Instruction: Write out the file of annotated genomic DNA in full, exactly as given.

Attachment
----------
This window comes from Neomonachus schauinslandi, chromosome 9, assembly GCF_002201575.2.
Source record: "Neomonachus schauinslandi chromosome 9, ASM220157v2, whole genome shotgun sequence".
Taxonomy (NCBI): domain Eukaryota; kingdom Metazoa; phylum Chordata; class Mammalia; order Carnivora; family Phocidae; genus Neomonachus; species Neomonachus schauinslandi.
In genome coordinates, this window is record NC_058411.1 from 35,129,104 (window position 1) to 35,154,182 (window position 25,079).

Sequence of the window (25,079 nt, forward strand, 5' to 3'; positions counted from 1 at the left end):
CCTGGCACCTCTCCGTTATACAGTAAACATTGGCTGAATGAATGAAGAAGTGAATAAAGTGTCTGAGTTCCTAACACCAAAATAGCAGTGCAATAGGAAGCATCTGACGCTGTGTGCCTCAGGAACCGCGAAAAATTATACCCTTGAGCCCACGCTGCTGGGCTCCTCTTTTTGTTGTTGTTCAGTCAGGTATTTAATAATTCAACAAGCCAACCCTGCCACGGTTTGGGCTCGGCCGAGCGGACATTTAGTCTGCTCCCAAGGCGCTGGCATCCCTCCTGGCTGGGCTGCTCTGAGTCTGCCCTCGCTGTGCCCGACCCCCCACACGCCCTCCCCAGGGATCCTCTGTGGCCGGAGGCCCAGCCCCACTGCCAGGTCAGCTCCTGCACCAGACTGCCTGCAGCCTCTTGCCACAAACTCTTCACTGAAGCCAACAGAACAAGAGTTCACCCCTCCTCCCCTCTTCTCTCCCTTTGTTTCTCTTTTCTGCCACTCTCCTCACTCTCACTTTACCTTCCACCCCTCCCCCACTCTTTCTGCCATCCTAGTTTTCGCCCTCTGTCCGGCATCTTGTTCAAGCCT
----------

This window comes from Neomonachus schauinslandi, chromosome 9, assembly GCF_002201575.2.
Source record: "Neomonachus schauinslandi chromosome 9, ASM220157v2, whole genome shotgun sequence".
Taxonomy (NCBI): domain Eukaryota; kingdom Metazoa; phylum Chordata; class Mammalia; order Carnivora; family Phocidae; genus Neomonachus; species Neomonachus schauinslandi.
In genome coordinates, this window is record NC_058411.1 from 35,129,104 (window position 1) to 35,154,182 (window position 25,079).

Sequence of the window (25,079 nt, forward strand, 5' to 3'; positions counted from 1 at the left end):
CCTGGCACCTCTCCGTTATACAGTAAACATTGGCTGAATGAATGAAGAAGTGAATAAAGTGTCTGAGTTCCTAACACCAAAATAGCAGTGCAATAGGAAGCATCTGACGCTGTGTGCCTCAGGAACCGCGAAAAATTATACCCTTGAGCCCACGCTGCTGGGCTCCTCTTTTTGTTGTTGTTCAGTCAGGTATTTAATAATTCAACAAGCCAACCCTGCCACGGTTTGGGCTCGGCCGAGCGGACATTTAGTCTGCTCCCAAGGCGCTGGCATCCCTCCTGGCTGGGCTGCTCTGAGTCTGCCCTCGCTGTGCCCGACCCCCCACACGCCCTCCCCAGGGATCCTCTGTGGCCGGAGGCCCAGCCCCACTGCCAGGTCAGCTCCTGCACCAGACTGCCTGCAGCCTCTTGCCACAAACTCTTCACTGAAGCCAACAGAACAAGAGTTCACCCCTCCTCCCCTCTTCTCTCCCTTTGTTTCTCTTTTCTGCCACTCTCCTCACTCTCACTTTACCTTCCACCCCTCCCCCACTCTTTCTGCCATCCTAGTTTTCGCCCTCTGTCCGGCATCTTGTTCAAGCCT